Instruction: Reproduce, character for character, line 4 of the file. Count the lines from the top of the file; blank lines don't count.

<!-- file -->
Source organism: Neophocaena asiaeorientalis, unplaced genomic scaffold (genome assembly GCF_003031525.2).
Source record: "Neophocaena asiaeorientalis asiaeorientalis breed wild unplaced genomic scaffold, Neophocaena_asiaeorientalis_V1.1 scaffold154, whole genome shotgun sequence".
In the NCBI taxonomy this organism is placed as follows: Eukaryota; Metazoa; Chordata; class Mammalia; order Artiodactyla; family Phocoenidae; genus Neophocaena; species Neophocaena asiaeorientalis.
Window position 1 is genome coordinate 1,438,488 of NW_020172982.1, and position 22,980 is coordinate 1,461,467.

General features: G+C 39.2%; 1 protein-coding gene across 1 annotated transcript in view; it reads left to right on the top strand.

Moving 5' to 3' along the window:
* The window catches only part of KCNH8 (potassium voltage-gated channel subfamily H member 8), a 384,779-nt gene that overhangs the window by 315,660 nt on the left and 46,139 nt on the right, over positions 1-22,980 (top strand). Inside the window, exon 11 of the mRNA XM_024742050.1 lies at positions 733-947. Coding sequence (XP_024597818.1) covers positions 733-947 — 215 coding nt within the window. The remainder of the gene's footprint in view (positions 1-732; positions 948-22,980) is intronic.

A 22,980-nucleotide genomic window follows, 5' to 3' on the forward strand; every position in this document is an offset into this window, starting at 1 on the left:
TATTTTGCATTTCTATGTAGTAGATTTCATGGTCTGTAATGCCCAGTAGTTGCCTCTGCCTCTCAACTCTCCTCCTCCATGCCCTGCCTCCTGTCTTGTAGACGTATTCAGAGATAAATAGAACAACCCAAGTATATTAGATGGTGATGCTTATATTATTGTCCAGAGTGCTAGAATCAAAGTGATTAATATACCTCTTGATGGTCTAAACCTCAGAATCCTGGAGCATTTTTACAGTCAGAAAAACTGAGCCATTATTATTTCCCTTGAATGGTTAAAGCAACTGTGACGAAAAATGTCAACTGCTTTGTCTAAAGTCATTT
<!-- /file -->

Window position 1 is genome coordinate 1,438,488 of NW_020172982.1, and position 22,980 is coordinate 1,461,467.